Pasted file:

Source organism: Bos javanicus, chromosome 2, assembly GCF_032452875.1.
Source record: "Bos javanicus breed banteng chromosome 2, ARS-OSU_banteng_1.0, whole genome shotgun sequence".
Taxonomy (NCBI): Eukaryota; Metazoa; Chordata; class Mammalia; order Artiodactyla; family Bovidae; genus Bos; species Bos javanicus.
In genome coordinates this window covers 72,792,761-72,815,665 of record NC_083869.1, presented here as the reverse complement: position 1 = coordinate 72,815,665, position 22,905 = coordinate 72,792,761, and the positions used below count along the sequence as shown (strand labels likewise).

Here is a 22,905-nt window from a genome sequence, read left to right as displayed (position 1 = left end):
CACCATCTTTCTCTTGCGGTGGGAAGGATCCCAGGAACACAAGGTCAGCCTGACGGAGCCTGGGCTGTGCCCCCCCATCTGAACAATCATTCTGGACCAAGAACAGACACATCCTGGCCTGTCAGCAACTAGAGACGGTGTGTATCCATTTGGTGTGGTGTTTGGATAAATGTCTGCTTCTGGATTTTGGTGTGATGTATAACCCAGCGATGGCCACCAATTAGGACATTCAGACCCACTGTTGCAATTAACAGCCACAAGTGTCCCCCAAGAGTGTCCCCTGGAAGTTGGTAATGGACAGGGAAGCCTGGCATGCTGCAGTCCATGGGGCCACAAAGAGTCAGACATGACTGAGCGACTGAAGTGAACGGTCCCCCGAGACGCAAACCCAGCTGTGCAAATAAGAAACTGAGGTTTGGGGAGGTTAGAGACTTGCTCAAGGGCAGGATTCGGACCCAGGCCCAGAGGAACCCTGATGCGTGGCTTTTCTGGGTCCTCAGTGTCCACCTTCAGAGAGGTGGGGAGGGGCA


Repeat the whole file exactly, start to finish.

Source organism: Bos javanicus, chromosome 2, assembly GCF_032452875.1.
Source record: "Bos javanicus breed banteng chromosome 2, ARS-OSU_banteng_1.0, whole genome shotgun sequence".
Taxonomy (NCBI): Eukaryota; Metazoa; Chordata; class Mammalia; order Artiodactyla; family Bovidae; genus Bos; species Bos javanicus.
In genome coordinates this window covers 72,792,761-72,815,665 of record NC_083869.1, presented here as the reverse complement: position 1 = coordinate 72,815,665, position 22,905 = coordinate 72,792,761, and the positions used below count along the sequence as shown (strand labels likewise).

Here is a 22,905-nt window from a genome sequence, read left to right as displayed (position 1 = left end):
CACCATCTTTCTCTTGCGGTGGGAAGGATCCCAGGAACACAAGGTCAGCCTGACGGAGCCTGGGCTGTGCCCCCCCATCTGAACAATCATTCTGGACCAAGAACAGACACATCCTGGCCTGTCAGCAACTAGAGACGGTGTGTATCCATTTGGTGTGGTGTTTGGATAAATGTCTGCTTCTGGATTTTGGTGTGATGTATAACCCAGCGATGGCCACCAATTAGGACATTCAGACCCACTGTTGCAATTAACAGCCACAAGTGTCCCCCAAGAGTGTCCCCTGGAAGTTGGTAATGGACAGGGAAGCCTGGCATGCTGCAGTCCATGGGGCCACAAAGAGTCAGACATGACTGAGCGACTGAAGTGAACGGTCCCCCGAGACGCAAACCCAGCTGTGCAAATAAGAAACTGAGGTTTGGGGAGGTTAGAGACTTGCTCAAGGGCAGGATTCGGACCCAGGCCCAGAGGAACCCTGATGCGTGGCTTTTCTGGGTCCTCAGTGTCCACCTTCAGAGAGGTGGGGAGGGGCA